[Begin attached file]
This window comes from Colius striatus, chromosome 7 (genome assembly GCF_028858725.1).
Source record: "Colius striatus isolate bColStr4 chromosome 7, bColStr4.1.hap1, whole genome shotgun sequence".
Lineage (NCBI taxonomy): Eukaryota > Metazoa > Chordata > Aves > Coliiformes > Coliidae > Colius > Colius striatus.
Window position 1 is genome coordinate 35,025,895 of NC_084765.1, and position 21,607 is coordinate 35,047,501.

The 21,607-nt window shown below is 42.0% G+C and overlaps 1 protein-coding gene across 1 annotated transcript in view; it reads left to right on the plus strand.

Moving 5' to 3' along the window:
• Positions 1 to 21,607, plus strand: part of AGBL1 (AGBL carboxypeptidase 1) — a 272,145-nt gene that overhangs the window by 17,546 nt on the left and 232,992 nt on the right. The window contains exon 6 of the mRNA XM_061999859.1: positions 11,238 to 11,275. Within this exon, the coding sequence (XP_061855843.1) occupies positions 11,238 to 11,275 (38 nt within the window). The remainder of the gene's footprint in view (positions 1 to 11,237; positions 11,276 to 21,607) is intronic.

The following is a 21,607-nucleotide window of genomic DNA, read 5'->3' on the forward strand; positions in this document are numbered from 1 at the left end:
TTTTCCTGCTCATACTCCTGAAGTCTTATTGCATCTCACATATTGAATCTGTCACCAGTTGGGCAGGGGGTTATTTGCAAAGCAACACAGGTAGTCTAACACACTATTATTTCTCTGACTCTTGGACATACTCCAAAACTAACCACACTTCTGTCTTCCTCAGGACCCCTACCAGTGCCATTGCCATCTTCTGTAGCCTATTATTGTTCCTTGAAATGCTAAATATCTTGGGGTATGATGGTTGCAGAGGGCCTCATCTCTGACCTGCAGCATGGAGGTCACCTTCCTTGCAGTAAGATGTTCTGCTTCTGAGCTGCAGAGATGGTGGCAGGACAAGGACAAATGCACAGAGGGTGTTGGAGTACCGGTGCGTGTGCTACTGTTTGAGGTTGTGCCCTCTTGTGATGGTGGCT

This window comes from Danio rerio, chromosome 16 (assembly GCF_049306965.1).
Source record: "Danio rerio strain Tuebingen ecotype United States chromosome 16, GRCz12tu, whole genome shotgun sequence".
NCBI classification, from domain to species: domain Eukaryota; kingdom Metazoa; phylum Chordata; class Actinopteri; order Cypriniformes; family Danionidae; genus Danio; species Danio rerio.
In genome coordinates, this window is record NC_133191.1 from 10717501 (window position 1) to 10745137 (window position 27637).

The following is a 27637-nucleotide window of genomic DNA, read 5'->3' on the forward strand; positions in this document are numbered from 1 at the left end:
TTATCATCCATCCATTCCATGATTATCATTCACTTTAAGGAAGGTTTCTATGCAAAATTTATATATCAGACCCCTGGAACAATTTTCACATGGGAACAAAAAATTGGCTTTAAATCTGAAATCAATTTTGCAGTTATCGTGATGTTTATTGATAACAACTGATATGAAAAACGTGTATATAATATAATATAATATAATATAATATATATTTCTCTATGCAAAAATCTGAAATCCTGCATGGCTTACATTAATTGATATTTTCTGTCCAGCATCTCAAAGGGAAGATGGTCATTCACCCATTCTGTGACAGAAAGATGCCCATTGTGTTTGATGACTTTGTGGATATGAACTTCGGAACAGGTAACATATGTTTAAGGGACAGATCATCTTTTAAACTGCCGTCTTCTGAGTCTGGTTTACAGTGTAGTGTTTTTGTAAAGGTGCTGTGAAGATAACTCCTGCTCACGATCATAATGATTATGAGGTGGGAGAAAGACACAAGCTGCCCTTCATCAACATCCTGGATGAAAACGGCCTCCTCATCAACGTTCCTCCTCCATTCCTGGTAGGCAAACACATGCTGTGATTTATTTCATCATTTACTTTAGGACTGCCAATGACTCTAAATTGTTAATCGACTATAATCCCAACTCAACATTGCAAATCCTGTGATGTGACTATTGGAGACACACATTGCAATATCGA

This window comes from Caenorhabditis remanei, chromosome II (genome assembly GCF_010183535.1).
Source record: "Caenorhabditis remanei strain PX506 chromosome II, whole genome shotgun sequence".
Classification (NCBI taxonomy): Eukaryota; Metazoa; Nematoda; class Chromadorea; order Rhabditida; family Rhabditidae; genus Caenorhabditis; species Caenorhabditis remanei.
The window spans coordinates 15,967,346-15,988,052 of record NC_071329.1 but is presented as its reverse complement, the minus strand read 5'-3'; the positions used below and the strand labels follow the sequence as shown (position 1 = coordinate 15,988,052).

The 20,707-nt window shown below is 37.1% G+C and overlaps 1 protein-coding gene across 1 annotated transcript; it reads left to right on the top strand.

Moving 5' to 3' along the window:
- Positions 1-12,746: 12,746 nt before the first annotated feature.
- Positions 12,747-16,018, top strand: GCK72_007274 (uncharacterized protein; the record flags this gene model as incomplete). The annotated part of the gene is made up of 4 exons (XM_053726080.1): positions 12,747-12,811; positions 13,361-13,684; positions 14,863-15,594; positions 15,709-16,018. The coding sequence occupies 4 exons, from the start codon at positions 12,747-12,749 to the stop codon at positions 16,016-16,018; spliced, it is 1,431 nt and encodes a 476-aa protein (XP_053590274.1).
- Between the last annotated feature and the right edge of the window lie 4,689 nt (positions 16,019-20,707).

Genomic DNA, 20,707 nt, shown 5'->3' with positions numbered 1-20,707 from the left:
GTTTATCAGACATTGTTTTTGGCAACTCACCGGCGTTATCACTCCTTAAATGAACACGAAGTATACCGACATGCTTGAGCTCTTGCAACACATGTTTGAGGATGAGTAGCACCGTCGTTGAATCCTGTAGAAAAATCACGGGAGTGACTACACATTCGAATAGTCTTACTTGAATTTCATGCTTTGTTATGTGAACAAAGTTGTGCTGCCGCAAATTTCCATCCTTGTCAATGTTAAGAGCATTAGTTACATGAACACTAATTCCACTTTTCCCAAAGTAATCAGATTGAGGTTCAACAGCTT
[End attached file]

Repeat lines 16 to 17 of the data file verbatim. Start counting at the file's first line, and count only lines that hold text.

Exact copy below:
This window comes from Caenorhabditis remanei, chromosome II (genome assembly GCF_010183535.1).
Source record: "Caenorhabditis remanei strain PX506 chromosome II, whole genome shotgun sequence".